Start Here Two Simple Problem Solving Tools Process Maps When a process doesn’t produce the desired results our first question should be “WHY?” These “WHY?” questions are the analysis of the problem. A map of the specific steps of a work process. The work process defines how the organization would like to conduct its business every day. The corrective actions after an investigation make specific changes to the work process. This is the cycle of Continuous Process Improvement. Cause Maps A map of the causes of a problem. The Cause Map is a visual explanation of why the organization didn’t get the desired results from their work process.
Tripped on Barrier Sprained Ankle Cause and Effect What did it cause What was it caused by Effect Cause Time flows from right to left This analysis moves backwards Time
Tripped on Barrier Did Not see Barrier Sprained Ankle Introduction to Cause and Effect What did it cause What was it caused by Cause/Effect Cause/Effect Cause/Effect Every effect is also a Cause Every Cause is also an effect Time
Stepping over Barrier Going to Station #4 Tripped on Barrier Did Not see Barrier Sprained Ankle Carrying Boxes Barrier in Path Introduction to Cause and Effect For every Effect there is a Cause
Stepping over Barrier Sprained Ankle Sprained Ankle Sprained Ankle Carrying Boxes Barrier in Path Introduction to Cause and Effect Was caused by All Are True! One point of view Was caused by Another point of view Was caused by Yet another point of view
2+2 = 4 The Capital of Virginia is Richmond The amount of inches in a foot = 12 The most important component of a car? How many ways are there to New York? What is the best car to buy? Right Answer vs.System Thinking There is one correct answer There are many possible solutions
Cause and Effect For everything that happens there is a cause that sets the condition for it to happen, or prevents it from happening. Cause Effect
Cause and Effect Was caused by? Effect Cause Titanic Sank
Cause and Effect Why? Was caused by? Effect Cause Titanic Sank Ship Hit Iceberg
Cause Cause and Effect Why? Was caused by? Effect Cause Titanic Sank Ship Hit Iceberg
Cause and Effect Cause Why? Was caused by? Effect Cause Titanic Sank Ship Hit Iceberg Couldn't Turn Quickly Enough
Cause and Effect Cause Why? Was caused by? Effect Cause Titanic Sank Ship Hit Iceberg Couldn't Turn Quickly Enough Have we figured it out? Can we go back to work now? Will our people be safer? Are our people aware, smarter, better prepared? Will the cost of the mistake be minimized in the future and will the schedule interruption occur again?
How Many Causes ? Normally there is more than one cause for a particular event. In most cases there are a number of conditional factors that have to be present for the event to take place. Cause effect Cause Cause
The fire triangle (revisited) Effect Fire The fire triangle is a good example that demonstrates multiple causes for each effect (causal factor).
The fire triangle (revisited) Cause Effect Ignition source It illustrates the normal propensity toward multiple causes for a single effect. Fire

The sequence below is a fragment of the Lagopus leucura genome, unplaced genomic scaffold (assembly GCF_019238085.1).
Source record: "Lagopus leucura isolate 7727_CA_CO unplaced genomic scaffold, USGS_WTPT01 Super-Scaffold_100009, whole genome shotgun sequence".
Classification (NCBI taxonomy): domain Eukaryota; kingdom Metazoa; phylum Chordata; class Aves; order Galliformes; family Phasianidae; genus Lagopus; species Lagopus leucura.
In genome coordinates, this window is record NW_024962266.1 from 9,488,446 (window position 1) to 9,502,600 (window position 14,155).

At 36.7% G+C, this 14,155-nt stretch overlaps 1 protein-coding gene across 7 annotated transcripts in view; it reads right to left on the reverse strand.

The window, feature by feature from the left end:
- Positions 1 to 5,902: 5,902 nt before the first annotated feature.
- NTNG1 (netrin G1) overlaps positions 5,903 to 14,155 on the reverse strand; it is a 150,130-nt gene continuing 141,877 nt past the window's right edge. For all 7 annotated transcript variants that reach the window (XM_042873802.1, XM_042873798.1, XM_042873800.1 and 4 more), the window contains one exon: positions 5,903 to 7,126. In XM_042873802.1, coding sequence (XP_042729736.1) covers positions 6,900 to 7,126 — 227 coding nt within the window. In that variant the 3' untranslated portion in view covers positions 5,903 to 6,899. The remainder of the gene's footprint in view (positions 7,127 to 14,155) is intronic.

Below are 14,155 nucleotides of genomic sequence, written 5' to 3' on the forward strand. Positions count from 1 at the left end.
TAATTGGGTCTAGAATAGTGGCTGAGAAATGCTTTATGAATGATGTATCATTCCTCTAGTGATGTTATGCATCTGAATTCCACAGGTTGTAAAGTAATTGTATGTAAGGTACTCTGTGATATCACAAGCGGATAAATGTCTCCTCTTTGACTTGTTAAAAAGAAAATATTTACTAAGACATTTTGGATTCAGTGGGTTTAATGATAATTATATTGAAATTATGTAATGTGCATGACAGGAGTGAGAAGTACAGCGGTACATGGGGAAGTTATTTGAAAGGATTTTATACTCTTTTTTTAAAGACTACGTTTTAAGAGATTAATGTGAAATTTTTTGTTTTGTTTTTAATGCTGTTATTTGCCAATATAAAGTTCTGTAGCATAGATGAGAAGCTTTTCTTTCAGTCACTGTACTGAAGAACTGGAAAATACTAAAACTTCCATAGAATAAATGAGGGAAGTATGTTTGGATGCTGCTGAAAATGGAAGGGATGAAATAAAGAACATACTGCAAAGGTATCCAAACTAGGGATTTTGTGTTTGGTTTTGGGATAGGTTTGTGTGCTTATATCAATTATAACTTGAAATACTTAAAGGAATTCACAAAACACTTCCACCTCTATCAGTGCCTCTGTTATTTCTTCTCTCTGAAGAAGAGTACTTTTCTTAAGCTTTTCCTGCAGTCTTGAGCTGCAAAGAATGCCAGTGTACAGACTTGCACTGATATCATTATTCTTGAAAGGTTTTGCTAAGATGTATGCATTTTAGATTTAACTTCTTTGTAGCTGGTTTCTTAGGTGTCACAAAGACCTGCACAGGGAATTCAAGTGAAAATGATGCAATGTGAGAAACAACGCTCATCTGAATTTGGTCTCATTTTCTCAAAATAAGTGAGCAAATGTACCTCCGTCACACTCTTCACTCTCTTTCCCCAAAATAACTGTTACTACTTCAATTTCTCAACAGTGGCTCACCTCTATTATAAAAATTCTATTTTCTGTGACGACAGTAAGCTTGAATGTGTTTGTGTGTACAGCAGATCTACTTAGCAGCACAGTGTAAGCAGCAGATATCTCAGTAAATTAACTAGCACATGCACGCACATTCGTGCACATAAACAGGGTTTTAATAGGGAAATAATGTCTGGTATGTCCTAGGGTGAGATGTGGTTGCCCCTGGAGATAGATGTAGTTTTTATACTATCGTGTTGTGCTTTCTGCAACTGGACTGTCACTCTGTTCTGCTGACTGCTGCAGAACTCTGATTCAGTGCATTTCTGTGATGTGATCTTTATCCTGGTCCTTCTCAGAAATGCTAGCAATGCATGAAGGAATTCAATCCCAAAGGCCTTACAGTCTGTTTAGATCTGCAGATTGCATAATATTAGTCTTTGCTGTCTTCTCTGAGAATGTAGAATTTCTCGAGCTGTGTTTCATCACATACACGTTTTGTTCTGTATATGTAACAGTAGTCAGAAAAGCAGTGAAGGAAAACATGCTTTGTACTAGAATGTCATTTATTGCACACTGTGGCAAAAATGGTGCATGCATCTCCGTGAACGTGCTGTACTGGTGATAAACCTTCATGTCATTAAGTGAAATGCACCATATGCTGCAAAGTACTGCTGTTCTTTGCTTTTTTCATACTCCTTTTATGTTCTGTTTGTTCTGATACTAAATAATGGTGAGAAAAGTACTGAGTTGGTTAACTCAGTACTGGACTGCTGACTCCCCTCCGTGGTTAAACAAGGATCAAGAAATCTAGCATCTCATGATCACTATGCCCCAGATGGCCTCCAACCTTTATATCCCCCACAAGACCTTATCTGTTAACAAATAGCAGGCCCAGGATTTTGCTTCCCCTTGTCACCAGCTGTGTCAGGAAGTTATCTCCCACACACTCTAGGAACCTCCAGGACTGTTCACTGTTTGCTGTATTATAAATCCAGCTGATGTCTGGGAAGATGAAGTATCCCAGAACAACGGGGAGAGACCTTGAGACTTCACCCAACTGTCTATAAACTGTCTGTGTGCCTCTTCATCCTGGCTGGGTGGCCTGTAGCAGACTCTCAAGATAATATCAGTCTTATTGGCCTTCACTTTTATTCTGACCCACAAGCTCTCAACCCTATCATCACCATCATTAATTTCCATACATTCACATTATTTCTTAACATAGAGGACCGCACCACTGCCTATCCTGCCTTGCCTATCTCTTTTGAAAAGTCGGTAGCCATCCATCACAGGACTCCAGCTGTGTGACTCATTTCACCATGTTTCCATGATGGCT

The fire triangle (revisited) Cause Effect Cause Ignition source Fire Fuel source Ask “What causes the effect to happen or occur?”
The fire triangle (revisited) Fuel source Cause Effect Cause Ignition source Cause Fire Ensure all apparent related causes are considered. Oxygen
The fire triangle (revisited) Fuel source Cause Effect Cause Ignition source Cause Fire Notice if you take one cause away…….., Oxygen
The fire triangle (revisited) Cause Effect Cause Ignition source Cause Fire Notice if you take one cause away, the effect cannot occur. Oxygen
The fire triangle (revisited) Fuel source Ignition source Fire Look for this recurring pattern in all cause and effect models. Oxygen
The fire triangle (revisited) Cause Effect Cause Ignition source Cause Fire Fuel source You will also notice causes you want to address and those that you may choose not to address. Oxygen
The fire triangle (revisited) Cause Effect Cause Ignition source Cause Fire Fuel source In this case, although oxygen is a cause, you may not choose to address it in your corrective actions Oxygen
The fire triangle (revisited) Cause Effect Cause Ignition source Cause Fire Fuel source However, the other two causes are items you will want to control, remove, fix or limit. Oxygen
The fire triangle (revisited) Cause Effect Cause Ignition source Cause Fire Fuel source Investigating and analyzing factors in such a manner allows us to uncover all relevant causes Oxygen
The fire triangle (revisited) Cause Was caused by? Effect Cause Was caused by? Ignition source Cause Fire Fuel source Insure you uncover all causes relevant to the problem you are analyzing. Oxygen
Cause and Effect Exercise Try to see if your thought process aligns with the logic of this exercise. Titanic Sank If the effect was the Titanic sinking, what was the cause?
Cause and Effect Exercise Titanic Sank Water Filled Hull If the effect was the hull filling with water, what was the cause?
Cause and Effect Exercise Titanic Sank Water Filled Hull Continue to follow the logic Ship in Water
Cause and Effect Exercise Why? Titanic Sank Water Filled Hull Ship in Water
Cause and Effect Exercise Opening in Hull Titanic Sank Water Filled Hull AND Ship in Water
Cause and Effect Exercise Why? Opening in Hull Titanic Sank Water Filled Hull AND Ship in Water